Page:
### Example 1: `x^2 = 8y`

on comparing it with `x^2 = 4ay` , we get`4a = 8`and thus length of latus rectum is

`a = 2`

Latus Rectum `= 4a = 4 * 2 = 8`Quite simply, the length of the latus rectum is equal the the coefficient of the y variable here.

But the coefficient can be negative, as in `x^2 = -8y`. The length of the latus rectum remains positive in both cases. That is, it is equal to 8 in both the equations above.

Now suppose you have the equation

### Example 2: `y^2 = 12x`

This is comparable with the standard equation`y^2 = 4ax`Thus we get

`4a = 12`Hence length of latus rectum is

`a = 3`

Latus Rectum `= 4 * a = 4 * 3 = 12`Now suppose we have an equation which is not in the standard form. Let us take, for example

### Example 3: `y = 2x^2 + 3x + 1`

#### Method 1

In order to find the length of the latus rectum for this parabolic equation, we will first convert it into the standard form. (To do that, you need to follow some steps which are discussed in detail here: Change Parabola to Standard Form). It proceeds as follows:`y = 2(x^2 + 3/2x + 1/2)`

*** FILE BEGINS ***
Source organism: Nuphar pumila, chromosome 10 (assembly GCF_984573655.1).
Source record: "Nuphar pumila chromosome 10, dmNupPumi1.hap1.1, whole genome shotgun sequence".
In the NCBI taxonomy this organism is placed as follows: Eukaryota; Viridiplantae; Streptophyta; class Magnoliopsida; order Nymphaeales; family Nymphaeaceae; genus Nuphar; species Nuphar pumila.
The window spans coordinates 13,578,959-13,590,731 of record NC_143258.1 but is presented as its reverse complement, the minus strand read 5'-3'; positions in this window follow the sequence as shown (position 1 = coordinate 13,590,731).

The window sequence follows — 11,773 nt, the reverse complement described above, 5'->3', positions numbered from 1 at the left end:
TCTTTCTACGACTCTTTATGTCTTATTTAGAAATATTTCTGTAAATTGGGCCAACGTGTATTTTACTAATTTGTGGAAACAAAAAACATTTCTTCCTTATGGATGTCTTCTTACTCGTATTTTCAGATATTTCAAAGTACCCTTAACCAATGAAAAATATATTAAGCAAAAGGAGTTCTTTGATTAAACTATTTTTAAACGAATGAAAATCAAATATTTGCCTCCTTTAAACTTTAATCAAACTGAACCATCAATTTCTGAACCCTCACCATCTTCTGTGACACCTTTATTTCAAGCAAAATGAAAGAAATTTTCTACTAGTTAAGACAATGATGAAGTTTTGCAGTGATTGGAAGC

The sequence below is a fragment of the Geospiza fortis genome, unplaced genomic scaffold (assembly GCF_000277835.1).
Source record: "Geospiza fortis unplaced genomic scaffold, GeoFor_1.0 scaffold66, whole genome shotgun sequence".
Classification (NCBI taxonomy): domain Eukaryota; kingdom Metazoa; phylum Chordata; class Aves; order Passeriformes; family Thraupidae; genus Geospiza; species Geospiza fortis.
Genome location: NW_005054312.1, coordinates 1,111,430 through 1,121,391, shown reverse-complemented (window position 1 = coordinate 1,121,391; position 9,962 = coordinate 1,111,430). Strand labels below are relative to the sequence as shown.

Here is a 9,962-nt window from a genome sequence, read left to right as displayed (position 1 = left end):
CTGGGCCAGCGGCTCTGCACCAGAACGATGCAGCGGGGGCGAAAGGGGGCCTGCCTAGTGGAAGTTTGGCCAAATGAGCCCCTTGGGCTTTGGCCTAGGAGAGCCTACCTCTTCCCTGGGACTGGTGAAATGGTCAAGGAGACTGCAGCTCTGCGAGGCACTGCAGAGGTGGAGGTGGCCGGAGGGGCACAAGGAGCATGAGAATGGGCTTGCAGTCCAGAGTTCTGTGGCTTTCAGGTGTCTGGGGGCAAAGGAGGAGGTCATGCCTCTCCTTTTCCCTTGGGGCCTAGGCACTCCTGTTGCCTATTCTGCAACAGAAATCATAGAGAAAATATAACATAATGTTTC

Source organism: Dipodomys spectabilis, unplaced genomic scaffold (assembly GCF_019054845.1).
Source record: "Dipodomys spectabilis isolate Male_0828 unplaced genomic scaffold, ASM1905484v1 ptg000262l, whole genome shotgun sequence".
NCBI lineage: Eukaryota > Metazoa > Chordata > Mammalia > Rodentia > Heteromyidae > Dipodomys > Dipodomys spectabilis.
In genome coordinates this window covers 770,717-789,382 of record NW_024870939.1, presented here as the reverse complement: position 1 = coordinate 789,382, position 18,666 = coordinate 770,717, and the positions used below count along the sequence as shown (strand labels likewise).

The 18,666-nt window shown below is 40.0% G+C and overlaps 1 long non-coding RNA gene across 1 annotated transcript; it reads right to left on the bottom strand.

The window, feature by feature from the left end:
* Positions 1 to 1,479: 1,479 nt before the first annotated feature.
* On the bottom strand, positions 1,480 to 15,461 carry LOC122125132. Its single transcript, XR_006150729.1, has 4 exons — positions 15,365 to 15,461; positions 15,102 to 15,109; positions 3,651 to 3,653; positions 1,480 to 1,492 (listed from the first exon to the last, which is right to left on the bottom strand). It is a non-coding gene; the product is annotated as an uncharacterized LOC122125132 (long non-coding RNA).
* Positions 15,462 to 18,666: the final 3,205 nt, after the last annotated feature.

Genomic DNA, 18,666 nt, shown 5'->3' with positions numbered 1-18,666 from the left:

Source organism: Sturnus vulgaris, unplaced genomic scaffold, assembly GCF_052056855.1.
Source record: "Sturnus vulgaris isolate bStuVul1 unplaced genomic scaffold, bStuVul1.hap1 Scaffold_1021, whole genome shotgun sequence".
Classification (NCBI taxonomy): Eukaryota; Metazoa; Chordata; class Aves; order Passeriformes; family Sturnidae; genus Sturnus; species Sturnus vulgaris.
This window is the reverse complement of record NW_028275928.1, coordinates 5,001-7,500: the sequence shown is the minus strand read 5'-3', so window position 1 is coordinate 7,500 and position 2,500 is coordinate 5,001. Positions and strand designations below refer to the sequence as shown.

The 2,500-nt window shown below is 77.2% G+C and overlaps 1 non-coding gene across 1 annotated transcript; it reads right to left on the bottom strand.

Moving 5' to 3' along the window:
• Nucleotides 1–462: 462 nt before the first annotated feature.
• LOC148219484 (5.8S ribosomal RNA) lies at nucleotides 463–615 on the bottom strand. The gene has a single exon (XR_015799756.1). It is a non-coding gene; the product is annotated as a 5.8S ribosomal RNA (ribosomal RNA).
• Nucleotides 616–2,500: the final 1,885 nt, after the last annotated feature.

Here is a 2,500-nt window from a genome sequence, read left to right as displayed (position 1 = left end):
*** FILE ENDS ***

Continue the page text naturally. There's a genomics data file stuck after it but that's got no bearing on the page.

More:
`y = 2(x + 3/2x + (3/4)^2- (3/4)^2 + 1/2)`The highlighted part above is compared with the formula

`a^2 + 2ab + b^2 = (a + b)^2`Thus we can write

`y = 2((x + 3/4)^2 - 9/14 + 1/2)`Simplifying,

`y = 2((x + 3/4)^2 - 1/7)`Since we notice that the `x` containing term is squared, not `y`, so we know that this equation will be compared to the standard form `x^2 = +/- 4ay`. Hence we will remove all numbers being multiplied to or on the side of the `x` squared term.

Dividing by 2,

`y/2 = (x + 3/4)^2 - 1/7`Adding 1/7 to both sides,

`y/2 + 1/7 = (x + 3/4)^2`

#### Method 2

`(x + 3/4)^2 = y/2 + 1/7`Now we factor out the coefficient of `y`

`(x + 3/4)^2 = 1/2(y + 2/7)`To make it look more like `x^2 = 4ay`, we will replace `x + 3/4` with `X` and `y + 2/7` with `Y`. Thus we get,

`X^2 = 1/2Y`, where `X = x + 3/4` and `Y = y + 2/7`This equation of the parabola is same as the original one above, that is, `y = 2x^2 + 3x + 1` and in a different form comparable with the standard form `x^2 = 4ay`.

Now comparing it with `x^2 = 4ay`, we get

`4a = 1/2`Thus the length of the latus rectum is

`a = 1/8`

Latus Rectum `= 4*a = 4*1/8 = 1/2`Thus, to find the length of the latus rectum of a parabola you first need to convert the equation into one of its standard forms, and then find the value of `4a` by comparing it with the standard forms.

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